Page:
High-speed trains and solitary nighttime walks that end in gruesome violence—these elements make good fodder for action movies, and also figure prominently in the landmark 1938 US Supreme Court case Erie Railroad Co. v. Tompkins. This year, 1L students in University Professor Arthur Miller’s civil procedure class drew the connection. As part of their annual Erie Day skit, which reenacts the case that drastically changed how federal courts hear cases under diversity jurisdiction, the students parodied the latest James Bond movie, No Time to Die, in a skit titled “No Time to Die-mur.”
The Erie case began in 1934 when Harry Tompkins, walking home along railroad tracks in his home state of Pennsylvania, was struck by a passing train and lost an arm. When he sued the railroad, a federal court declined to apply a Pennsylvania precedent, but ultimately the Supreme Court found that liability should be decided using state law, including state common law. Overturning a century-old rule, the Court held that there is no federal common law.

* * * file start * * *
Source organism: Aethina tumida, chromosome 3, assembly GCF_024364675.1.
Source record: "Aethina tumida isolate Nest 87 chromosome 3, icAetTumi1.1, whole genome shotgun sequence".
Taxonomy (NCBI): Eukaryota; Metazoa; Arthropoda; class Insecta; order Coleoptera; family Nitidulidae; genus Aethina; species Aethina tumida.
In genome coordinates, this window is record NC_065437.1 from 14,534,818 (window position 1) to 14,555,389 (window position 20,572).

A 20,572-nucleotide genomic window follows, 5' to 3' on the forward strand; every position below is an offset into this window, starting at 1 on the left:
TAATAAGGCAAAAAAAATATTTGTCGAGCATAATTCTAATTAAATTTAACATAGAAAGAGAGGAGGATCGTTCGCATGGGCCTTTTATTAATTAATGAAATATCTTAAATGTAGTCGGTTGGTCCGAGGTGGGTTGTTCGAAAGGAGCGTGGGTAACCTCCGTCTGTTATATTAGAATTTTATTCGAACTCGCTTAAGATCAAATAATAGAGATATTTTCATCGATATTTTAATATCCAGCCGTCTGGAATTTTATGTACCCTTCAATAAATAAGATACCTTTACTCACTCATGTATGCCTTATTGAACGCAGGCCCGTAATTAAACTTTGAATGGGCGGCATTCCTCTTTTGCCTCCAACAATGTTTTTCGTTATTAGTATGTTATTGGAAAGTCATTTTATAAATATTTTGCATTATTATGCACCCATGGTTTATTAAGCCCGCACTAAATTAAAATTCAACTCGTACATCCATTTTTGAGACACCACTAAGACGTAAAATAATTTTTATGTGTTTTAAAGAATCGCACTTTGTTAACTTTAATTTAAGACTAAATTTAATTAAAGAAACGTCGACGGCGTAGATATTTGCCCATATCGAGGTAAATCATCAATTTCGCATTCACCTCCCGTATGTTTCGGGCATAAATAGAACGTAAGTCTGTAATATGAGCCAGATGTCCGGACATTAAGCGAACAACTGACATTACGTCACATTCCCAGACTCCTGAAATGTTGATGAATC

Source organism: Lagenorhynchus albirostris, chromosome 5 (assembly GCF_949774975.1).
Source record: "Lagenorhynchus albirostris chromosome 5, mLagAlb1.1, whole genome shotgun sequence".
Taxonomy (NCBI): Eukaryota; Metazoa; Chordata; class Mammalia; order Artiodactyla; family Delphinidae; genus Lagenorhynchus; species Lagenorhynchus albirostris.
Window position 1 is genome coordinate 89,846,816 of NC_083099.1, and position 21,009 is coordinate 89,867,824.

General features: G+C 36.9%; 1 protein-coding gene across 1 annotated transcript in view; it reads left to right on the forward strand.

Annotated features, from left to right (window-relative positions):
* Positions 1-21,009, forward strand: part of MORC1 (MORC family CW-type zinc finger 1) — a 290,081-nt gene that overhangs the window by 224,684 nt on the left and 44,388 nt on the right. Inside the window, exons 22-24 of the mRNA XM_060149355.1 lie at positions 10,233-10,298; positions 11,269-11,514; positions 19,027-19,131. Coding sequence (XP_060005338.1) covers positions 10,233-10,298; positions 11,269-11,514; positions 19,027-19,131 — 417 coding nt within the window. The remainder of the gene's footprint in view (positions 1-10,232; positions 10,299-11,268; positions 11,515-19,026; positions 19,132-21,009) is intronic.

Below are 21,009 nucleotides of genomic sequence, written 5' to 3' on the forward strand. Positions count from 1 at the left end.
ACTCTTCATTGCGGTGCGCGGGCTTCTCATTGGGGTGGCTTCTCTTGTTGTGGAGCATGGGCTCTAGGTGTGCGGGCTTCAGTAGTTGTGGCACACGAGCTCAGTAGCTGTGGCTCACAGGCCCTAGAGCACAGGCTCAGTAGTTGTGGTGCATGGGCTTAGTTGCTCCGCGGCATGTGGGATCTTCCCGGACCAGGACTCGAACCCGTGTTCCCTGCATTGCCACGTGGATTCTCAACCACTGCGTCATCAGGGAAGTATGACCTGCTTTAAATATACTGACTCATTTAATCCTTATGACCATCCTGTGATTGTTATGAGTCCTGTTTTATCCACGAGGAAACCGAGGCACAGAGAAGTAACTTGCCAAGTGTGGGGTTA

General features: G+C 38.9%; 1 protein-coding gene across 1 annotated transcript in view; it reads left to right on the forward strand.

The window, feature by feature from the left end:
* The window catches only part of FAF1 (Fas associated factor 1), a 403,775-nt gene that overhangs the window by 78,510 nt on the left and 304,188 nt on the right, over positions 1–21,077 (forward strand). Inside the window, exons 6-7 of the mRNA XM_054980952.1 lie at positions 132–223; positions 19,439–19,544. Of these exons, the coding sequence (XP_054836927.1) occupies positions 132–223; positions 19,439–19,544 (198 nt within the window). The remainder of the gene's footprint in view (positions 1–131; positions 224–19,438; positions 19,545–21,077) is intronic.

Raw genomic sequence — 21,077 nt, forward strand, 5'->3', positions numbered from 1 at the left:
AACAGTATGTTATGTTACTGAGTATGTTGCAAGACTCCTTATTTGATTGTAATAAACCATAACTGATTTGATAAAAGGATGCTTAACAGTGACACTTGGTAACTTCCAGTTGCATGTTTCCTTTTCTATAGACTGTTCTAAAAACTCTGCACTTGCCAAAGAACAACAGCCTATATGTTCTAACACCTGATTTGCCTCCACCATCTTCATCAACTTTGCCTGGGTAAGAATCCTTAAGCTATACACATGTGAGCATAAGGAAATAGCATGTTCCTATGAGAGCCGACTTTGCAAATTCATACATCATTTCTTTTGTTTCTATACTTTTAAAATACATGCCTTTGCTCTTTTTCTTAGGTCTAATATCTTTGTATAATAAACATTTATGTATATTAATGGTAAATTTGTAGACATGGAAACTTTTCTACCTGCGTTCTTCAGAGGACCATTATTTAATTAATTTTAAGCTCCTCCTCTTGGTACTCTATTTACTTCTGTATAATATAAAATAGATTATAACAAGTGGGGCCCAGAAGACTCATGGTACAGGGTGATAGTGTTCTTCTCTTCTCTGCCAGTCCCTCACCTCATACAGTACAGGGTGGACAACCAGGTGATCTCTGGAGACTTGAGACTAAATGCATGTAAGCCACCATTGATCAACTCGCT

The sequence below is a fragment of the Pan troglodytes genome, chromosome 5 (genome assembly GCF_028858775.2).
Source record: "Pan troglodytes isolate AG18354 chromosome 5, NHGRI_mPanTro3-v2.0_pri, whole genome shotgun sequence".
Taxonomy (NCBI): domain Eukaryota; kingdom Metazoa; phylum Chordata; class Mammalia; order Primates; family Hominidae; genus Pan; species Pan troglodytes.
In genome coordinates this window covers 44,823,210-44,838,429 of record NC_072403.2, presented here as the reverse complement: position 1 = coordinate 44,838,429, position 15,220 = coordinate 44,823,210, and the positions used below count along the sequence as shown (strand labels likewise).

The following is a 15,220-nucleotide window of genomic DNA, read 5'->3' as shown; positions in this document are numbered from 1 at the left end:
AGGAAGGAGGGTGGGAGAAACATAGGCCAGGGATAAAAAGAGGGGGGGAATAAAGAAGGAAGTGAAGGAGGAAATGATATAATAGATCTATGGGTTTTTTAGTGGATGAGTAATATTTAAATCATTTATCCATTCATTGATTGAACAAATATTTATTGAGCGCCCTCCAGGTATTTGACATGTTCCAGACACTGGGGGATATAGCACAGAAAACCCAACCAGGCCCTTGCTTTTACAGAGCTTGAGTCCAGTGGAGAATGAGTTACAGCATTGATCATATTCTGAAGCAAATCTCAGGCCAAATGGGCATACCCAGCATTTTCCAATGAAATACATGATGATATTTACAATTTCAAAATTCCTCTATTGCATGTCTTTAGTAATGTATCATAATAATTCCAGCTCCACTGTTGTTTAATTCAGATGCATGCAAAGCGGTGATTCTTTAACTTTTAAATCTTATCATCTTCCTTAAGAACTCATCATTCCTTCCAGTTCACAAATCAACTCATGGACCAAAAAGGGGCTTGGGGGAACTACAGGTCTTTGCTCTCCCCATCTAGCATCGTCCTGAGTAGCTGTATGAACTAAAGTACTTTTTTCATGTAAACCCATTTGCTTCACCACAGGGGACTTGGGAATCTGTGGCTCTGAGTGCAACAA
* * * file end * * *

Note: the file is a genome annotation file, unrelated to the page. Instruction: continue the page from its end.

Erie Day began when Miller acted out scenes from the litigation in his class at Harvard Law School, and it continued when Miller moved to NYU Law in 2007. When Miller bowed out of performing himself, his students kept up the tradition. Previous themes have included the Wizard of Oz, ancient Greece, and Superman.
This year’s Erie Day featured prerecorded elements, such as parody film trailers referencing elements from the 1L Lawyering class, and an opening credit sequence that included new lyrics to the Adele song “Skyfall”: “This is the end/A ninety-six-year precedent/No body of law’s transcendent/Not at all what Congress meant.” Most of the performance, however, was a live skit in which participants played characters such as Bond, Moneypenny, and M (also called Miller).
“We have been really amazed at how much effort the students have been putting into it,” says Aine Carolan ’23, a teaching assistant for the class. She notes that last year’s Erie Day production was video-only, with students contributing separate recordings that were then edited together. The in-person performance, she says, “feels like a sign of the return of beloved Law School traditions after we’ve all had to be apart during the pandemic.”
Watch video of the Erie Day performance:
Posted November 9, 2021.